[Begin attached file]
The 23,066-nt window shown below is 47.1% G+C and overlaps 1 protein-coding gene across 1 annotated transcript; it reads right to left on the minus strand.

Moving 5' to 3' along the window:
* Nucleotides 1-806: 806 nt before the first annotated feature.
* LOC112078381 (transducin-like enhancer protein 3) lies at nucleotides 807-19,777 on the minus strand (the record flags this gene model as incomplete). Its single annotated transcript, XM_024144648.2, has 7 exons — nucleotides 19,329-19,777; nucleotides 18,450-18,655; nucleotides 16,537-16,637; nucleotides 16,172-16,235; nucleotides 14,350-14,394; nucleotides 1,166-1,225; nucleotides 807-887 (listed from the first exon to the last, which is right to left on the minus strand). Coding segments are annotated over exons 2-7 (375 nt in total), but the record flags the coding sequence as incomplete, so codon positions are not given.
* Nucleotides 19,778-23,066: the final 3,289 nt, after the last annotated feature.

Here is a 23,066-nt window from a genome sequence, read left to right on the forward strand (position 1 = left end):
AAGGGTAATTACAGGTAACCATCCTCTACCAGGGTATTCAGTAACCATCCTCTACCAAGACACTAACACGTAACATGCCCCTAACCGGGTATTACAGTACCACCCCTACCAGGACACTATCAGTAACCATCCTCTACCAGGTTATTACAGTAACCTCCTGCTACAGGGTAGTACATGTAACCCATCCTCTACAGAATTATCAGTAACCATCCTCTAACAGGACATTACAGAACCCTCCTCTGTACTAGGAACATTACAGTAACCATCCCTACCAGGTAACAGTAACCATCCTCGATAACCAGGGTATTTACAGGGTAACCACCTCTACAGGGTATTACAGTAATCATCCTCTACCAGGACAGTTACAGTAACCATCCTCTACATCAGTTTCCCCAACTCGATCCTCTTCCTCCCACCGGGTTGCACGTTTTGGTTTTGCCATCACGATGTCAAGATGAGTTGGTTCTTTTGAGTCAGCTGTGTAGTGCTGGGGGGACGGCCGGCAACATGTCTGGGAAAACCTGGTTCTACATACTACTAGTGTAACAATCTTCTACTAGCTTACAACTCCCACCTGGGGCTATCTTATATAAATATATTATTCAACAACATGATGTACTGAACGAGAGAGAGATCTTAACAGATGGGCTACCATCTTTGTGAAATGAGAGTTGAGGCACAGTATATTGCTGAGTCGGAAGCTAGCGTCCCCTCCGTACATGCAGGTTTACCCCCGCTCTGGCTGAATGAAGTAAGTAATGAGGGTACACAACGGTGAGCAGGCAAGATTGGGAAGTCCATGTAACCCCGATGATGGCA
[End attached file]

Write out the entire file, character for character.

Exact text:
The 23,066-nt window shown below is 47.1% G+C and overlaps 1 protein-coding gene across 1 annotated transcript; it reads right to left on the minus strand.

Moving 5' to 3' along the window:
* Nucleotides 1-806: 806 nt before the first annotated feature.
* LOC112078381 (transducin-like enhancer protein 3) lies at nucleotides 807-19,777 on the minus strand (the record flags this gene model as incomplete). Its single annotated transcript, XM_024144648.2, has 7 exons — nucleotides 19,329-19,777; nucleotides 18,450-18,655; nucleotides 16,537-16,637; nucleotides 16,172-16,235; nucleotides 14,350-14,394; nucleotides 1,166-1,225; nucleotides 807-887 (listed from the first exon to the last, which is right to left on the minus strand). Coding segments are annotated over exons 2-7 (375 nt in total), but the record flags the coding sequence as incomplete, so codon positions are not given.
* Nucleotides 19,778-23,066: the final 3,289 nt, after the last annotated feature.

Here is a 23,066-nt window from a genome sequence, read left to right on the forward strand (position 1 = left end):
AAGGGTAATTACAGGTAACCATCCTCTACCAGGGTATTCAGTAACCATCCTCTACCAAGACACTAACACGTAACATGCCCCTAACCGGGTATTACAGTACCACCCCTACCAGGACACTATCAGTAACCATCCTCTACCAGGTTATTACAGTAACCTCCTGCTACAGGGTAGTACATGTAACCCATCCTCTACAGAATTATCAGTAACCATCCTCTAACAGGACATTACAGAACCCTCCTCTGTACTAGGAACATTACAGTAACCATCCCTACCAGGTAACAGTAACCATCCTCGATAACCAGGGTATTTACAGGGTAACCACCTCTACAGGGTATTACAGTAATCATCCTCTACCAGGACAGTTACAGTAACCATCCTCTACATCAGTTTCCCCAACTCGATCCTCTTCCTCCCACCGGGTTGCACGTTTTGGTTTTGCCATCACGATGTCAAGATGAGTTGGTTCTTTTGAGTCAGCTGTGTAGTGCTGGGGGGACGGCCGGCAACATGTCTGGGAAAACCTGGTTCTACATACTACTAGTGTAACAATCTTCTACTAGCTTACAACTCCCACCTGGGGCTATCTTATATAAATATATTATTCAACAACATGATGTACTGAACGAGAGAGAGATCTTAACAGATGGGCTACCATCTTTGTGAAATGAGAGTTGAGGCACAGTATATTGCTGAGTCGGAAGCTAGCGTCCCCTCCGTACATGCAGGTTTACCCCCGCTCTGGCTGAATGAAGTAAGTAATGAGGGTACACAACGGTGAGCAGGCAAGATTGGGAAGTCCATGTAACCCCGATGATGGCA